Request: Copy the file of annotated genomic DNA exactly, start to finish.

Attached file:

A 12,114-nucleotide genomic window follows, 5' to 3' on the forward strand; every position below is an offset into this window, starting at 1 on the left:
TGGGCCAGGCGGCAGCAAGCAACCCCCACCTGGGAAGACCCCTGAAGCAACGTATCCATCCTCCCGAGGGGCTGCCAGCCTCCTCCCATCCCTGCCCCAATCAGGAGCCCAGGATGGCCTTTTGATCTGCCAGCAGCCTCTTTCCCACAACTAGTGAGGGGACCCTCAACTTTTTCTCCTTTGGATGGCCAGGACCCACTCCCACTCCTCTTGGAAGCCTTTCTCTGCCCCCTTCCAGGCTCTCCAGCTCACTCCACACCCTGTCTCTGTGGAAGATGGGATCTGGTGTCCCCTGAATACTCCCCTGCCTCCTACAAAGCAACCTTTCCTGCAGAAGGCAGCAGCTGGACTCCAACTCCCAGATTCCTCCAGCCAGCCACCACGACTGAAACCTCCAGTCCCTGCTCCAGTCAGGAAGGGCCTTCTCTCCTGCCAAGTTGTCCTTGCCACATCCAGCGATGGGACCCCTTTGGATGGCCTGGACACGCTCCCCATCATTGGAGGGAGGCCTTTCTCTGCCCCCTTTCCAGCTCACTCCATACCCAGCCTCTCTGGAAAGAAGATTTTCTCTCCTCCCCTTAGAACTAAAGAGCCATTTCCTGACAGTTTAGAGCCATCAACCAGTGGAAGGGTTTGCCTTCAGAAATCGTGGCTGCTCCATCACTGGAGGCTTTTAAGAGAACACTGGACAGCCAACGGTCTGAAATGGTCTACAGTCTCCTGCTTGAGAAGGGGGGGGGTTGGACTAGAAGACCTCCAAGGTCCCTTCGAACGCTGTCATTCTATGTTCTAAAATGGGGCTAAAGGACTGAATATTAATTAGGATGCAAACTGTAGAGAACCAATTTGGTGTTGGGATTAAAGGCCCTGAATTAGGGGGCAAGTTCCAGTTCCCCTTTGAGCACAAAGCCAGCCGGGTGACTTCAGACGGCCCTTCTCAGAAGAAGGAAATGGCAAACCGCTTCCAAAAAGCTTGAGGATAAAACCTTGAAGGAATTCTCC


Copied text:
A 12,114-nucleotide genomic window follows, 5' to 3' on the forward strand; every position below is an offset into this window, starting at 1 on the left:
TGGGCCAGGCGGCAGCAAGCAACCCCCACCTGGGAAGACCCCTGAAGCAACGTATCCATCCTCCCGAGGGGCTGCCAGCCTCCTCCCATCCCTGCCCCAATCAGGAGCCCAGGATGGCCTTTTGATCTGCCAGCAGCCTCTTTCCCACAACTAGTGAGGGGACCCTCAACTTTTTCTCCTTTGGATGGCCAGGACCCACTCCCACTCCTCTTGGAAGCCTTTCTCTGCCCCCTTCCAGGCTCTCCAGCTCACTCCACACCCTGTCTCTGTGGAAGATGGGATCTGGTGTCCCCTGAATACTCCCCTGCCTCCTACAAAGCAACCTTTCCTGCAGAAGGCAGCAGCTGGACTCCAACTCCCAGATTCCTCCAGCCAGCCACCACGACTGAAACCTCCAGTCCCTGCTCCAGTCAGGAAGGGCCTTCTCTCCTGCCAAGTTGTCCTTGCCACATCCAGCGATGGGACCCCTTTGGATGGCCTGGACACGCTCCCCATCATTGGAGGGAGGCCTTTCTCTGCCCCCTTTCCAGCTCACTCCATACCCAGCCTCTCTGGAAAGAAGATTTTCTCTCCTCCCCTTAGAACTAAAGAGCCATTTCCTGACAGTTTAGAGCCATCAACCAGTGGAAGGGTTTGCCTTCAGAAATCGTGGCTGCTCCATCACTGGAGGCTTTTAAGAGAACACTGGACAGCCAACGGTCTGAAATGGTCTACAGTCTCCTGCTTGAGAAGGGGGGGGGTTGGACTAGAAGACCTCCAAGGTCCCTTCGAACGCTGTCATTCTATGTTCTAAAATGGGGCTAAAGGACTGAATATTAATTAGGATGCAAACTGTAGAGAACCAATTTGGTGTTGGGATTAAAGGCCCTGAATTAGGGGGCAAGTTCCAGTTCCCCTTTGAGCACAAAGCCAGCCGGGTGACTTCAGACGGCCCTTCTCAGAAGAAGGAAATGGCAAACCGCTTCCAAAAAGCTTGAGGATAAAACCTTGAAGGAATTCTCC